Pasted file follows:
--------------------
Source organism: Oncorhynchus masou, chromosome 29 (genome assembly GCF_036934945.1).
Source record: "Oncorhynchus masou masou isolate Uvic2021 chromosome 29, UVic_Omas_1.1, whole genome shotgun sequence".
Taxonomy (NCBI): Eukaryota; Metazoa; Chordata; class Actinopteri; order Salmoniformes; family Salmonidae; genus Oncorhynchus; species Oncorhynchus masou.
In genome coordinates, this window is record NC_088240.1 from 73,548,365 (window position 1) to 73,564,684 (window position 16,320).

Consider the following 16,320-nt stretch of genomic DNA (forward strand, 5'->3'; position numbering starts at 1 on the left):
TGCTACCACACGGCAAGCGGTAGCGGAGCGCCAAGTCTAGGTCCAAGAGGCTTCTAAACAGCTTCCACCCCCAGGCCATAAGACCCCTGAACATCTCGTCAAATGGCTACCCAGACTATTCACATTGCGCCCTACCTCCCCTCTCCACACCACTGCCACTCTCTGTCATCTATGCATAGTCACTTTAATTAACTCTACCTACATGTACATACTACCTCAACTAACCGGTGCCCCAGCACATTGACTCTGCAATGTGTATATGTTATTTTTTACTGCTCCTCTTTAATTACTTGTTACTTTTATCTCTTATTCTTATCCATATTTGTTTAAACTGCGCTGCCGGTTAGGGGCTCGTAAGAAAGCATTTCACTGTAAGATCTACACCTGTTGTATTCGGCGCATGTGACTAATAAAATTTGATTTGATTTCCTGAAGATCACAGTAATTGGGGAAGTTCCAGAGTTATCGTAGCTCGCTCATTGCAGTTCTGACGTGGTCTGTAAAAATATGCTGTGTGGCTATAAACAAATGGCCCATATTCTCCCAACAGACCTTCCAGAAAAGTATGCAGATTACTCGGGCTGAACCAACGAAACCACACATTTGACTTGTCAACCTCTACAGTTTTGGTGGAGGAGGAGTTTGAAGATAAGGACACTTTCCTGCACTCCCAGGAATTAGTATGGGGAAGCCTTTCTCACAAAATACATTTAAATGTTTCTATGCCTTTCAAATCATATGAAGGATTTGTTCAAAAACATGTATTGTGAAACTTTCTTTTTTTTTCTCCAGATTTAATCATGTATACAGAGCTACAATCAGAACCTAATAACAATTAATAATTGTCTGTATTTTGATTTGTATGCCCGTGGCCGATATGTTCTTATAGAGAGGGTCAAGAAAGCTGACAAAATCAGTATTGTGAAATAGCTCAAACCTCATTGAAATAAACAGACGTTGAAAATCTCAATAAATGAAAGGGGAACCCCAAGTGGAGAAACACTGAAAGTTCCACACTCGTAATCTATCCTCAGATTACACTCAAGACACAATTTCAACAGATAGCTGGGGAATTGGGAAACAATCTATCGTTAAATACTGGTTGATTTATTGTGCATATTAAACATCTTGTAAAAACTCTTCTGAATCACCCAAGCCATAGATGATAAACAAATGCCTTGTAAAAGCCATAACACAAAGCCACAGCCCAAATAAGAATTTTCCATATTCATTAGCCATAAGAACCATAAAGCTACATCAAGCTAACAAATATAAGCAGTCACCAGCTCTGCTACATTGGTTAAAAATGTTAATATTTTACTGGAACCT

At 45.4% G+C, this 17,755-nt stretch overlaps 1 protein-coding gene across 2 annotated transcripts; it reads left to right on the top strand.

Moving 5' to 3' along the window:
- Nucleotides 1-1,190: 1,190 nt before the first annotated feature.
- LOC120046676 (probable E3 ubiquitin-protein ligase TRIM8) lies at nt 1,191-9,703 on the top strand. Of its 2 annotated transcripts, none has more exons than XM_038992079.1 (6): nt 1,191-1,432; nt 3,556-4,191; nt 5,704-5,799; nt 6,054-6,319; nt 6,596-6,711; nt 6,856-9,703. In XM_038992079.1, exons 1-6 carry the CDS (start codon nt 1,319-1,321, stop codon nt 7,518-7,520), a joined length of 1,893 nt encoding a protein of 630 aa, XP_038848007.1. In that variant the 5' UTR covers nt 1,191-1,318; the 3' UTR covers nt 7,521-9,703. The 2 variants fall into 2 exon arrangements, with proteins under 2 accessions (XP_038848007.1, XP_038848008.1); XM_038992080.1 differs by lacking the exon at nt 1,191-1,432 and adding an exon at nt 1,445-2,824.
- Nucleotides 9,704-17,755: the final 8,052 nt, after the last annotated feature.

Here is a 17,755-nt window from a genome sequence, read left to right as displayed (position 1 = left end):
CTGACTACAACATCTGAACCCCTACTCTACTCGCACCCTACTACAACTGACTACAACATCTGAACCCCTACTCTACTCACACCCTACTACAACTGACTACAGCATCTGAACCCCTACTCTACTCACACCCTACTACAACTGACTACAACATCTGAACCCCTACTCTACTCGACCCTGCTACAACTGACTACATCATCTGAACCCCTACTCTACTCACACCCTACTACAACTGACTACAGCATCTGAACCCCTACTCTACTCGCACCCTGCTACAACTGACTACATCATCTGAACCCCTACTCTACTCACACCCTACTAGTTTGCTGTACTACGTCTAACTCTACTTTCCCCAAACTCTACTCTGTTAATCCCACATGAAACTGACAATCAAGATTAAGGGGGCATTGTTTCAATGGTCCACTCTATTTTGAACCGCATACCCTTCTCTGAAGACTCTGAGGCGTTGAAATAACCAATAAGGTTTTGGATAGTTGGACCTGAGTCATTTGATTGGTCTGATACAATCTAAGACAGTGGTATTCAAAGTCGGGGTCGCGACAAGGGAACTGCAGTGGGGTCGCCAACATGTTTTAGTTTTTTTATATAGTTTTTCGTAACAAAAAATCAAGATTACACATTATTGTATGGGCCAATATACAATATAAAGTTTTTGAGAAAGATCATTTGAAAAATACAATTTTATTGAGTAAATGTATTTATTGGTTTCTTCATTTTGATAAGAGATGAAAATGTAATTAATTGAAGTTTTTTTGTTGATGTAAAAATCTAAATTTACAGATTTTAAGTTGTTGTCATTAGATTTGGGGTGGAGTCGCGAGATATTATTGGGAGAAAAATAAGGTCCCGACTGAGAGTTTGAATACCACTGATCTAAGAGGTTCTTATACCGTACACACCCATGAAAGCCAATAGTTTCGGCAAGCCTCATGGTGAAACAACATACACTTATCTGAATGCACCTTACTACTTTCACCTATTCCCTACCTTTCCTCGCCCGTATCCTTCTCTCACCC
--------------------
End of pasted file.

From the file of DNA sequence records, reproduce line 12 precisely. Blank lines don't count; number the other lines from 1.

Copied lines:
Here is a 17,755-nt window from a genome sequence, read left to right as displayed (position 1 = left end):